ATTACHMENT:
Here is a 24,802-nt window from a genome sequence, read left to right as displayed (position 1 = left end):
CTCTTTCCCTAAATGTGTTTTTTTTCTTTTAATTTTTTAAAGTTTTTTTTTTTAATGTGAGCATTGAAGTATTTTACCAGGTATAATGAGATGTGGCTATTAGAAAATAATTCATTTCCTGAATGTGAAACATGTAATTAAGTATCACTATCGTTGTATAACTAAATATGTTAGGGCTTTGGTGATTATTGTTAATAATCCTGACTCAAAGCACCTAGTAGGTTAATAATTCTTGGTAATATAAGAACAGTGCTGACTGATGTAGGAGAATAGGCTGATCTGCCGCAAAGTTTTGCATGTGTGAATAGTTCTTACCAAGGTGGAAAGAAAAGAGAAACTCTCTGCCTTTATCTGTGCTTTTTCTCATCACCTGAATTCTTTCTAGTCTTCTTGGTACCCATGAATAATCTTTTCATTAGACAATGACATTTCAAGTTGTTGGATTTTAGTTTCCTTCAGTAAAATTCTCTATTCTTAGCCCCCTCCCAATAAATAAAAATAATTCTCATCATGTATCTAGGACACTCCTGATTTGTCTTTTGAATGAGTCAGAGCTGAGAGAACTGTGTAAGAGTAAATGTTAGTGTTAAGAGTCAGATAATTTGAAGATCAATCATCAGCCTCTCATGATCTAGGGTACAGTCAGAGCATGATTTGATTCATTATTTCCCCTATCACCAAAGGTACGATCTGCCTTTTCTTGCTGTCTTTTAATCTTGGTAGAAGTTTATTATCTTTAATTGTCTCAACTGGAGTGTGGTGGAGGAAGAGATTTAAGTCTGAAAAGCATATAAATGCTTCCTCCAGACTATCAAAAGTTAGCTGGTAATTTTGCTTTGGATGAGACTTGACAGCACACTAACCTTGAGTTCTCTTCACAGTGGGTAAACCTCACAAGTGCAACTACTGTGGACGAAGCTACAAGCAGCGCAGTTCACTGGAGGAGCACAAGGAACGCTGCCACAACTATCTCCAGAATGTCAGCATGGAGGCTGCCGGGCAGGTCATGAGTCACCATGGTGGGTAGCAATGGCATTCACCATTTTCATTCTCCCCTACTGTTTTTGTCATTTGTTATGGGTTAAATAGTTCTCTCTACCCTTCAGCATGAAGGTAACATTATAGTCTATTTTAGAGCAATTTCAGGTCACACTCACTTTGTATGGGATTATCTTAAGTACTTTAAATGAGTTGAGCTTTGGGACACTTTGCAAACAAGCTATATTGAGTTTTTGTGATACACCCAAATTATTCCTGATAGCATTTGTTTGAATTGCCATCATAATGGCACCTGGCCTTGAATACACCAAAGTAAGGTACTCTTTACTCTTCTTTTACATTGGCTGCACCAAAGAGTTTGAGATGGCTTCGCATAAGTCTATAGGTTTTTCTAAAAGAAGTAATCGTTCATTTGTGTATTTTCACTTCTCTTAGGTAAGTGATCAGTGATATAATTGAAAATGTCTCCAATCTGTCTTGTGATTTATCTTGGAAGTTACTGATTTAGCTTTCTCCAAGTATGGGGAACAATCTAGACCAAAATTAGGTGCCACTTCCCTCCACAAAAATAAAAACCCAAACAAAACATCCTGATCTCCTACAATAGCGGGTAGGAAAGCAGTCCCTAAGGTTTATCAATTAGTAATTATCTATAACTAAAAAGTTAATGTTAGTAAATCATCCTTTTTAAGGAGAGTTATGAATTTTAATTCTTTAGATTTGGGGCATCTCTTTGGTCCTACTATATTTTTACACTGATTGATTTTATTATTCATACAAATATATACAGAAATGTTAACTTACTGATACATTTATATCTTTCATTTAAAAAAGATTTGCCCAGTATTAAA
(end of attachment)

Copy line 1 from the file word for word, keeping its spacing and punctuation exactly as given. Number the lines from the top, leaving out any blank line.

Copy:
Here is a 24,802-nt window from a genome sequence, read left to right as displayed (position 1 = left end):